Editor’s Note: Today’s post comes from Bill Thomas and his wife, Kiera, who made this behemoth of a rig together. Mad props to them and their efforts.

We’ve always made fun monsters, props and costumes over the last couple of years Matt Pennington, the boss of PD, has provided us with a bit of a platform and a budget to experiment and try new things out. We built a War Rhino last year which was well received, so we kicked around various ideas of what we could do next. We wanted to make something big again, and something that the players could actually get up close to and fight, and a dragon had always been on our list of things to have a go at. Here’s how we did it and what we learned…

I started by looking at lots of videos on you tube of moving puppets and found several rigs that worked in similar ways. I built a miniature version of the rig first out of wood and string, just to see if we had the theory right. It worked surprisingly well – take a look at the video:

Initially we wanted to make an aluminium frame for it, but it was too expensive. So, we scaled it all up and built it in timber. We had to add extra struts to it to make it stronger, because everything was bigger and heavier, and  the stresses and friction were much greater. In particular on the miniature, the left to right movement of the head just rotated on a bolt, but once we had the full sized head on the end of the arm, there was no way it was going to spin. We fitted four steel bearings to the joint to make it move freely. That was probably the single biggest cost at around $150, but it made all the difference.

Although the movement is all just controlled by strings, we used heavy duty paracord, just to be sure it wouldn’t snap. The string lifting the head up and down had a massive amount of weight on it. If we did it again I’d use steel cable and add pulleys.

We used plumbing piping to create the rough skeleton for the neck, which was then covered in a foam skin, leaving lots of room inside for the strings and for a tube to carry smoke up to the mouth. We used a plastic tube but next time I’d use metal, as the heat from the smoke machine the tube pretty badly. The head was built using plasatzote foam, and then everything was painted with several layers of coloured latex.

In the video of the full sized rig, you can see Kiera operating it on her own. By the time the skin and the head were applied, the whole thing had become much heavier, so it needed two of us to work it. We attached buckets of sand to the operating end to act as a counterweight for the head which really helped.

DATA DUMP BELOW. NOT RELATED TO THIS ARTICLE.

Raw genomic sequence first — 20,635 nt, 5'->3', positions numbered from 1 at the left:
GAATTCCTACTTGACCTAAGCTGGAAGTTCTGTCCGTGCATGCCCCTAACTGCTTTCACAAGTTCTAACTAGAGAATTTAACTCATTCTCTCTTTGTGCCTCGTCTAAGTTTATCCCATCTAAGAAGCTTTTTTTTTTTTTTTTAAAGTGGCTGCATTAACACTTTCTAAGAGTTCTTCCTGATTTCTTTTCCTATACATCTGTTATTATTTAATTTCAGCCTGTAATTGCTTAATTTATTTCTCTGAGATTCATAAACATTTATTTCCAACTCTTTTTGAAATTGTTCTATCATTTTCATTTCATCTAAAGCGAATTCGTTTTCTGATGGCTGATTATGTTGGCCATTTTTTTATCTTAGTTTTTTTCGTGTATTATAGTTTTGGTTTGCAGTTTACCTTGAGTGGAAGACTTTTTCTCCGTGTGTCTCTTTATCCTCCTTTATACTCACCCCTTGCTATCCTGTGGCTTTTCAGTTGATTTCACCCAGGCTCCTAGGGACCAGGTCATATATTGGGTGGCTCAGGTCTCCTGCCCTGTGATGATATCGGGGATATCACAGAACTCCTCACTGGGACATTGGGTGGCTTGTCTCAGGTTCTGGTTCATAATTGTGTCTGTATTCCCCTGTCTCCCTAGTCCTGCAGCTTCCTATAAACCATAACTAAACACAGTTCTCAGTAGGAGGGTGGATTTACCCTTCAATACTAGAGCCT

We put wheels on the base and built a simple wooden track, like a camera track, so the rig could roll back and forth, which meant our dragon could lunge forward to attack, which surprised the players the first time they saw it.

We built in over two weeks, in the evenings after work and at the weekend, and cost roughly $1200 to make. They dragon itself doesn’t look amazing, but we’re really pleased with how well the rig worked and will definitely build another one sometime. It’s a pretty simple rig which gives some great movement. If i were to do it again, I’d either make it smaller so the weight is less of an issue, or spend more money on lighter weight materials. Give it a go, it’s surprisingly easy.

Credit where Credit is due: All photos courtesy of Charlotte Moss, Judith Dawn Taylor and Oliver Facey.



Sep 23, 2015

Paradox hosts another Stay in Character episode focusing on Packing for a LARP! You will learn what sort of items to pack as well as tips on getting it to the event.

Stay in Character is a vlog about LARPing and all its facets, hosted by the many characters of Kristin Brumley and produced by Cake Golem Productions.

Join us next time when Iris teaches you how to be an awesome LARP newbie! Get involved with plot and have a fun first event.

YouTube: https://www.youtube.com/user/CakeGolemProductions

Twitter: https://twitter.com/BasicAdv101

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Jan 26, 2015